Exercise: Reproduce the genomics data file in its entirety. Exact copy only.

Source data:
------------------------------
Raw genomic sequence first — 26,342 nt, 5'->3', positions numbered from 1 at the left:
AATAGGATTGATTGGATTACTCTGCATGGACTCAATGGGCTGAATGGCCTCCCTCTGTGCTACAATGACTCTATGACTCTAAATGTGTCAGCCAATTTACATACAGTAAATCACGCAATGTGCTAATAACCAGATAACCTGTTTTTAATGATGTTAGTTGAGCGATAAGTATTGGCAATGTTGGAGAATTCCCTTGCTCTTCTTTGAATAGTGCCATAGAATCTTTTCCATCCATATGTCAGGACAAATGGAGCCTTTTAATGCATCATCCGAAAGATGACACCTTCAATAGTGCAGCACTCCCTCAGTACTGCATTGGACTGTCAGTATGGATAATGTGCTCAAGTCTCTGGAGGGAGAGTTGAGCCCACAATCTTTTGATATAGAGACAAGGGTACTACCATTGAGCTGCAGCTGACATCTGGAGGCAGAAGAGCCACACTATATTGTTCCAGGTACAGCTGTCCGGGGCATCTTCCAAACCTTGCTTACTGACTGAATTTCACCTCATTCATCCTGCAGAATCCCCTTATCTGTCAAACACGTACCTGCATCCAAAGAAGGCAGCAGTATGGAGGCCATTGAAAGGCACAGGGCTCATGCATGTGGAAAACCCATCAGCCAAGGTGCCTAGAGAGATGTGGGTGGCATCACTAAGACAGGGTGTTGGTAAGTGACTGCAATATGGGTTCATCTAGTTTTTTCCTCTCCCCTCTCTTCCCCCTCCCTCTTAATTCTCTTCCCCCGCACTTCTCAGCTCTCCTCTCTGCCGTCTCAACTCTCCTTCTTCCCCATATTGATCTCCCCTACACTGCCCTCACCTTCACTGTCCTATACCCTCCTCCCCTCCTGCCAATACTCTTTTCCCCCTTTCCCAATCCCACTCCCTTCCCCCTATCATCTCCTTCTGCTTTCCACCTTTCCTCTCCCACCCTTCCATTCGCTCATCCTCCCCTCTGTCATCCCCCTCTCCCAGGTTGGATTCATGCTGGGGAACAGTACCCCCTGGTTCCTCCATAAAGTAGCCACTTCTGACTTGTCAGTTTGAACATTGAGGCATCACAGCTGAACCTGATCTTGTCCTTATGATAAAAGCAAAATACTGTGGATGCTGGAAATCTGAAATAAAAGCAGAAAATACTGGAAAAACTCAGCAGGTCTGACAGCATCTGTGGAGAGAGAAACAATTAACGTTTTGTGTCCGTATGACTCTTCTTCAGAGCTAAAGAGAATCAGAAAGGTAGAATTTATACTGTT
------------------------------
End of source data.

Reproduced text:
Raw genomic sequence first — 26,342 nt, 5'->3', positions numbered from 1 at the left:
AATAGGATTGATTGGATTACTCTGCATGGACTCAATGGGCTGAATGGCCTCCCTCTGTGCTACAATGACTCTATGACTCTAAATGTGTCAGCCAATTTACATACAGTAAATCACGCAATGTGCTAATAACCAGATAACCTGTTTTTAATGATGTTAGTTGAGCGATAAGTATTGGCAATGTTGGAGAATTCCCTTGCTCTTCTTTGAATAGTGCCATAGAATCTTTTCCATCCATATGTCAGGACAAATGGAGCCTTTTAATGCATCATCCGAAAGATGACACCTTCAATAGTGCAGCACTCCCTCAGTACTGCATTGGACTGTCAGTATGGATAATGTGCTCAAGTCTCTGGAGGGAGAGTTGAGCCCACAATCTTTTGATATAGAGACAAGGGTACTACCATTGAGCTGCAGCTGACATCTGGAGGCAGAAGAGCCACACTATATTGTTCCAGGTACAGCTGTCCGGGGCATCTTCCAAACCTTGCTTACTGACTGAATTTCACCTCATTCATCCTGCAGAATCCCCTTATCTGTCAAACACGTACCTGCATCCAAAGAAGGCAGCAGTATGGAGGCCATTGAAAGGCACAGGGCTCATGCATGTGGAAAACCCATCAGCCAAGGTGCCTAGAGAGATGTGGGTGGCATCACTAAGACAGGGTGTTGGTAAGTGACTGCAATATGGGTTCATCTAGTTTTTTCCTCTCCCCTCTCTTCCCCCTCCCTCTTAATTCTCTTCCCCCGCACTTCTCAGCTCTCCTCTCTGCCGTCTCAACTCTCCTTCTTCCCCATATTGATCTCCCCTACACTGCCCTCACCTTCACTGTCCTATACCCTCCTCCCCTCCTGCCAATACTCTTTTCCCCCTTTCCCAATCCCACTCCCTTCCCCCTATCATCTCCTTCTGCTTTCCACCTTTCCTCTCCCACCCTTCCATTCGCTCATCCTCCCCTCTGTCATCCCCCTCTCCCAGGTTGGATTCATGCTGGGGAACAGTACCCCCTGGTTCCTCCATAAAGTAGCCACTTCTGACTTGTCAGTTTGAACATTGAGGCATCACAGCTGAACCTGATCTTGTCCTTATGATAAAAGCAAAATACTGTGGATGCTGGAAATCTGAAATAAAAGCAGAAAATACTGGAAAAACTCAGCAGGTCTGACAGCATCTGTGGAGAGAGAAACAATTAACGTTTTGTGTCCGTATGACTCTTCTTCAGAGCTAAAGAGAATCAGAAAGGTAGAATTTATACTGTT